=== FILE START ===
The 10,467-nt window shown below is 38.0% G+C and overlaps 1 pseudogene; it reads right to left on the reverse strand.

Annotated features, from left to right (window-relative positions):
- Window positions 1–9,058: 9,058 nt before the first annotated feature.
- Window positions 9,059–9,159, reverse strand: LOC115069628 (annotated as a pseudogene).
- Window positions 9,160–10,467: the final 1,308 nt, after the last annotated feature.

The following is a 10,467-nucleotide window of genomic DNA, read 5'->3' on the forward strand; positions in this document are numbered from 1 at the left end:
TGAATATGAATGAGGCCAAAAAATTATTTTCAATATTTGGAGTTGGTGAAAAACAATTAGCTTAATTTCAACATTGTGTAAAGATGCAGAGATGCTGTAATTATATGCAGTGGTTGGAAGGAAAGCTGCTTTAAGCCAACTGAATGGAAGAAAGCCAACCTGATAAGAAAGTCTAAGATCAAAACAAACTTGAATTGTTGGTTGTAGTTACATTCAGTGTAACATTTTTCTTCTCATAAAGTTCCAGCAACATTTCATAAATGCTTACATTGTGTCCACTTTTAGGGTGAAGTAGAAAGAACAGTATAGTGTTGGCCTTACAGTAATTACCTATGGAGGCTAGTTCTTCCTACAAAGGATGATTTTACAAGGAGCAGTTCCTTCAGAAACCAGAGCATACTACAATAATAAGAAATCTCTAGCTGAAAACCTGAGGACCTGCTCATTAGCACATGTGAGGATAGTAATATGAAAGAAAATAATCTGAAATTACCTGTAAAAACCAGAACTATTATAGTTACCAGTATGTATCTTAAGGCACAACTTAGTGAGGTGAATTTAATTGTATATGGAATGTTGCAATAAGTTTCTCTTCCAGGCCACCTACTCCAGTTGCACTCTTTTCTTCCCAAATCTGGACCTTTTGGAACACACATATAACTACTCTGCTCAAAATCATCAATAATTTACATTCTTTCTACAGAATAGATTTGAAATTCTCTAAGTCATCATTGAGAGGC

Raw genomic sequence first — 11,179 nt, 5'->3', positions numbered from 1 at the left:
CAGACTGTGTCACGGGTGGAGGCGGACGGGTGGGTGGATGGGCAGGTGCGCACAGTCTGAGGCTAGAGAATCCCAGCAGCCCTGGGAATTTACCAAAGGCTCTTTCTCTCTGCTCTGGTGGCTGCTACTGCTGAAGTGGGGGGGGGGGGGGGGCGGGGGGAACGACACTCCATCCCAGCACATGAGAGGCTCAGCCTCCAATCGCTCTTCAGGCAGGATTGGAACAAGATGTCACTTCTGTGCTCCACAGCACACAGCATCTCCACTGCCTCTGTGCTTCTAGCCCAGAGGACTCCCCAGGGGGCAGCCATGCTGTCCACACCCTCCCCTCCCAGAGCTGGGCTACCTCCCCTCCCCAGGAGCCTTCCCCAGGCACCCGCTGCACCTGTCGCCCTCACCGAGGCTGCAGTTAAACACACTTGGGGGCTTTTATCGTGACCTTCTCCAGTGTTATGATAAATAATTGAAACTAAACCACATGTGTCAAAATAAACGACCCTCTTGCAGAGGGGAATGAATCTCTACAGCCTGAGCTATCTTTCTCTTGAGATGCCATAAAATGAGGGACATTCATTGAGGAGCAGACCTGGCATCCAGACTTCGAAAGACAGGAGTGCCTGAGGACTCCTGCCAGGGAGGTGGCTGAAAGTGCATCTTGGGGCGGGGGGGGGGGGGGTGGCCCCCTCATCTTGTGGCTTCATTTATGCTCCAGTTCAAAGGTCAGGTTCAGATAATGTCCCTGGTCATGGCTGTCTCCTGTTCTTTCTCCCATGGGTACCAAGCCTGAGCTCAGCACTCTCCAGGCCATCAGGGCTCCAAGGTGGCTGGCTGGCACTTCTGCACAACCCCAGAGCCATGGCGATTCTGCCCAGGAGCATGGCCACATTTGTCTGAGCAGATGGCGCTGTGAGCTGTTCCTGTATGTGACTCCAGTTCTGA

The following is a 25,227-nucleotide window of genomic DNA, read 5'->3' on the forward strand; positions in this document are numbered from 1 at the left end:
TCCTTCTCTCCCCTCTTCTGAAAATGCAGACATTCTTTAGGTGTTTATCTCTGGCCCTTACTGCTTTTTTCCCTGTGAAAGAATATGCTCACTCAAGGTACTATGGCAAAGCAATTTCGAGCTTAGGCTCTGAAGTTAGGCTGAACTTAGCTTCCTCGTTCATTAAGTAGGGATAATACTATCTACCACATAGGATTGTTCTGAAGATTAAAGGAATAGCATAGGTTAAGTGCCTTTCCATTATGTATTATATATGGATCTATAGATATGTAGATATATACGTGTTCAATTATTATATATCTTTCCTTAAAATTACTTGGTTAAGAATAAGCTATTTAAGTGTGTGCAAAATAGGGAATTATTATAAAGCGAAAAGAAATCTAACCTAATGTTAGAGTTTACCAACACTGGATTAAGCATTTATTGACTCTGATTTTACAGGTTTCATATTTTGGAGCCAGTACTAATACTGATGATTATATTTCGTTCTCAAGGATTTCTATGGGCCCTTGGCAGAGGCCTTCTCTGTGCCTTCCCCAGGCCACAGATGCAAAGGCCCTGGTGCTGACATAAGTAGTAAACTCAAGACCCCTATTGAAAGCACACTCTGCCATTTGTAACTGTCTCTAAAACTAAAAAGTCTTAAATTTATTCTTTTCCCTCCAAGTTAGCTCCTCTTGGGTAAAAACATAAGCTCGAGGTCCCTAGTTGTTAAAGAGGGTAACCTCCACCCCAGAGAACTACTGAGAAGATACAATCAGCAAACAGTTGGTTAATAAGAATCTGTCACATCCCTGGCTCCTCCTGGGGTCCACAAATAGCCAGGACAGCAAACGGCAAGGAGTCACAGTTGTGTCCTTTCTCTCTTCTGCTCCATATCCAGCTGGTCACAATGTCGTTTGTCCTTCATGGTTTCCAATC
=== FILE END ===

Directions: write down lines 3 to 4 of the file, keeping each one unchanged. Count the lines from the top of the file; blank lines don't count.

- Window positions 1–9,058: 9,058 nt before the first annotated feature.
- Window positions 9,059–9,159, reverse strand: LOC115069628 (annotated as a pseudogene).